Guidance of the Spirit“If you want today's fire to burn brightly, begin by raking out yesterday's ashes.”
As we come into a New Year, are we as Salvationists looking to be guided by the presence of God in our everyday life? British journalist and evangelist William Arthur Hugh Redwood penned the proverb, “If you want today’s fire to burn brightly, begin by raking out yesterday’s ashes.” That is exactly what Hugh Redwood did. He desired nothing more than the very presence of Christ in each and every situation that he encountered.
It was by the Lord’s grace and guidance that Mr. Redwood went with The Salvation Army Slum Sisters* into the slums of London to serve amid conditions that exposed the depravity of humanity. There he experienced the very presence of Christ among those that were considered the last, the lost and the least.
As Hugh began to see the work that these Slum Sisters did, he saw it as “the prism of the Light and Love of God in the deepest and darkest of situations.” It was through those experiences that Mr. Redwood began to write several books concerning that work within the slums. In books such as “God in the Slums,” “God in the Shadows” and “God in the Everyday,” he showed readers that the Lord is not far away from any one of us and that He desires to guide us into new journeys.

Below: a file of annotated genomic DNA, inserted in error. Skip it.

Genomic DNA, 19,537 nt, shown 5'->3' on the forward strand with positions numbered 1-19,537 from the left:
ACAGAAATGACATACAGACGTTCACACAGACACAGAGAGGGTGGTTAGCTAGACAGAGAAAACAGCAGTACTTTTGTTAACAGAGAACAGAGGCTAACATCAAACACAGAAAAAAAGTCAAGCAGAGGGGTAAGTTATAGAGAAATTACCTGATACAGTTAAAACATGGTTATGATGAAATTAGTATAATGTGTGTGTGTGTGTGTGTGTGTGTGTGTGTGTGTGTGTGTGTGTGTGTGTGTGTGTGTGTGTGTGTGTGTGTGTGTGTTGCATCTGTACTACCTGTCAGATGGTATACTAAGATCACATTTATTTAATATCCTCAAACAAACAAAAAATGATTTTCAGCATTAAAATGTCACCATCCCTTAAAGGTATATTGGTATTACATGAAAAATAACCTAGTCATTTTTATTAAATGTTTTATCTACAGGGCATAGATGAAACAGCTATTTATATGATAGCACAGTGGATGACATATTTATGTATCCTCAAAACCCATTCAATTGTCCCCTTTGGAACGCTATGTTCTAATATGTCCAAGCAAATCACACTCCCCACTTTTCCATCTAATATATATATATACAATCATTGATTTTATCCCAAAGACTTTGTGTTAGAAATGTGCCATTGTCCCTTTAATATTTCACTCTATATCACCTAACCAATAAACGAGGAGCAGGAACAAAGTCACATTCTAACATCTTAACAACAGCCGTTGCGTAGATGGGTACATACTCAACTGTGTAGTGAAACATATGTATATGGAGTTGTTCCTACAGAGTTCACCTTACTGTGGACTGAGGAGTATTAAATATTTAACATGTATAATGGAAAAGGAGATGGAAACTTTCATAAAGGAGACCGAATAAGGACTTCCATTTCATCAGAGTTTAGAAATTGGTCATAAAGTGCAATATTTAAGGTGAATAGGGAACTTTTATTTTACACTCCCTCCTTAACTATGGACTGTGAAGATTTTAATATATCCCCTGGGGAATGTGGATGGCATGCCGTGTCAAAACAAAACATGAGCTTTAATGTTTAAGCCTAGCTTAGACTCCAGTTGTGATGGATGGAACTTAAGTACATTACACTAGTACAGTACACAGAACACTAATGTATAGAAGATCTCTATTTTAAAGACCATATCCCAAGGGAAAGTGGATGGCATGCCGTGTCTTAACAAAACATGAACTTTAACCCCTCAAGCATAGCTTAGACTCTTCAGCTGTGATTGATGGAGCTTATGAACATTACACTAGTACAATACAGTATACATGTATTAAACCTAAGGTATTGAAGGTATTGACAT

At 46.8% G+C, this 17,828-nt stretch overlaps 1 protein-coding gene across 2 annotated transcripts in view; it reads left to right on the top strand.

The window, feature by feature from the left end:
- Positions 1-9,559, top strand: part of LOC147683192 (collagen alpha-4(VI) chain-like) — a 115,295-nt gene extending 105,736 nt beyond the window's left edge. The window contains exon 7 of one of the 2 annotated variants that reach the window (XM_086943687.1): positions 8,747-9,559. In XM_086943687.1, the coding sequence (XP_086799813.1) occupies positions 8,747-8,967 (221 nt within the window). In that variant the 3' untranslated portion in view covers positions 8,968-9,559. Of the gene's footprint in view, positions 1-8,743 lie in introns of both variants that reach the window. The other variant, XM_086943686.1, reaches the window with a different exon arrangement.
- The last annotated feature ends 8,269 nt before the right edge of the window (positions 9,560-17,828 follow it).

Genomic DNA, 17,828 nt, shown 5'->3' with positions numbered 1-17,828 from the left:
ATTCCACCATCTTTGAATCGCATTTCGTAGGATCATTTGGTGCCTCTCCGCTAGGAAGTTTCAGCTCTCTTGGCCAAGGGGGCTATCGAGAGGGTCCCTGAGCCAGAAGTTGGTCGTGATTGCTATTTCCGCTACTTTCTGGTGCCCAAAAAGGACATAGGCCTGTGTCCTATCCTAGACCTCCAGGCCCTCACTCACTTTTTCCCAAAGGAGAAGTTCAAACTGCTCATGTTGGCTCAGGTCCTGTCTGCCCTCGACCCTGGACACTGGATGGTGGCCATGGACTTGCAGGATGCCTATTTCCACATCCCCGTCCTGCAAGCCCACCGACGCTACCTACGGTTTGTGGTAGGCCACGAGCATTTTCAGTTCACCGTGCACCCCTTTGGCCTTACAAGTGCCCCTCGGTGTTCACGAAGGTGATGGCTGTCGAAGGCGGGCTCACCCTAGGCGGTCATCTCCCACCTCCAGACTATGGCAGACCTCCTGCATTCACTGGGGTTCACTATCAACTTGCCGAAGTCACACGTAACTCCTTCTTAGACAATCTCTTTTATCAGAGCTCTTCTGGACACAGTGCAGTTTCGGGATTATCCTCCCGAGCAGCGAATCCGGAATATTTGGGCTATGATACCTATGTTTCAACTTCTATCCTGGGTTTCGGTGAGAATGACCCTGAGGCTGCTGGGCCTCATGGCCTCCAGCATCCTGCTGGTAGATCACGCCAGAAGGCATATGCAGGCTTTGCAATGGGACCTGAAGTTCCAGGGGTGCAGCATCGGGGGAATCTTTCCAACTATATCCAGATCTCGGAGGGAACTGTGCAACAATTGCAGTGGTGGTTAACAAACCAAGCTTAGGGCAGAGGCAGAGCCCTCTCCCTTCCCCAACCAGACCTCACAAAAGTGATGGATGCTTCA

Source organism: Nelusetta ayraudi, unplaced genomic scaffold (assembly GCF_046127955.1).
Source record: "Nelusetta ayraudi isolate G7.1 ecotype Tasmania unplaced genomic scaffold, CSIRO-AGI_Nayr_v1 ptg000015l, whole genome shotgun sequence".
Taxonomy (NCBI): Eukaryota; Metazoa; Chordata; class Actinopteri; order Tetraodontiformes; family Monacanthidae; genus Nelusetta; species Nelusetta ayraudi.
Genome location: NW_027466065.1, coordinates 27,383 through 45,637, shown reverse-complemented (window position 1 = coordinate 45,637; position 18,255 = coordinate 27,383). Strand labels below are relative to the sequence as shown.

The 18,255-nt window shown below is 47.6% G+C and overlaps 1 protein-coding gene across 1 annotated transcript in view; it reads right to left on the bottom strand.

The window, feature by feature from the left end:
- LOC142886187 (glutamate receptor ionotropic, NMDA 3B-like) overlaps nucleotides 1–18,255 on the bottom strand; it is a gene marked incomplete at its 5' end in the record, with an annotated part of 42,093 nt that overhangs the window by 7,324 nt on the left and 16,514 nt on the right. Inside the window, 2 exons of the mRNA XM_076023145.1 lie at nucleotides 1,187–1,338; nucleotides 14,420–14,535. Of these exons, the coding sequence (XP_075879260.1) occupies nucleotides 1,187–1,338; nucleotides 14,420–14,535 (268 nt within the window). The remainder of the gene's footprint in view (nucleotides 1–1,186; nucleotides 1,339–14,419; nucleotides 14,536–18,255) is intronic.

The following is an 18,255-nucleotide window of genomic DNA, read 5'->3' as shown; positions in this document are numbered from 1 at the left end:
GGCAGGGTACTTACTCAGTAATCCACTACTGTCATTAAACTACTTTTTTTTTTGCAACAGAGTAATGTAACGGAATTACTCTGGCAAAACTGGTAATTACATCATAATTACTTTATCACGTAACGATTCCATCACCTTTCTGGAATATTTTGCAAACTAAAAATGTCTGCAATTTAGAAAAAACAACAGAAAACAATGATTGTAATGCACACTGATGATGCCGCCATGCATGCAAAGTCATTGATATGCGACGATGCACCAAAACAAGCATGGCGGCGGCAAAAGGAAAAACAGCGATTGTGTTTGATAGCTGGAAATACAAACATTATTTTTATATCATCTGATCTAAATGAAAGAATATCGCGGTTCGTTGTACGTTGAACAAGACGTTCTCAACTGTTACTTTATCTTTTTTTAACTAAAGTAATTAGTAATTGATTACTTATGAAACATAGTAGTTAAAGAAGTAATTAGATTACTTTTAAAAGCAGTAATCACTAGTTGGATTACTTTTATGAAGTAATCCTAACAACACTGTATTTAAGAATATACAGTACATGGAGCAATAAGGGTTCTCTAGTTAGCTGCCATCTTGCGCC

What kind of journey are you beginning this year? Do you want to grow closer to God? Do you desire His guidance in all that you say and do? Do you desire to see the fire of the Holy Spirit burn brighter today in your life? Then begin by raking out yesterday’s ashes, those ashes of doubt, discouragement, disillusionment, destruction and denial. We as Salvationists have a great work ahead of us and a powerful foe to overcome. We need that fresh baptism of fire to qualify us for what lays ahead into this new year.
*Around the turn of the 20th century, Salvation Army “Slum Sisters” lived in the worst areas of cities like London and New York to be as useful as possible to their neighbors. They would visit homes to take care of children, nurse the sick, cook meals and do housework. They’d also visit bars, brothels and drug houses for the purpose of bringing the light of God into dark places.
Captain Charles Smith is the Corps Officer for the Army in Jonesboro, AR. Photo by The Salvation Army National Archives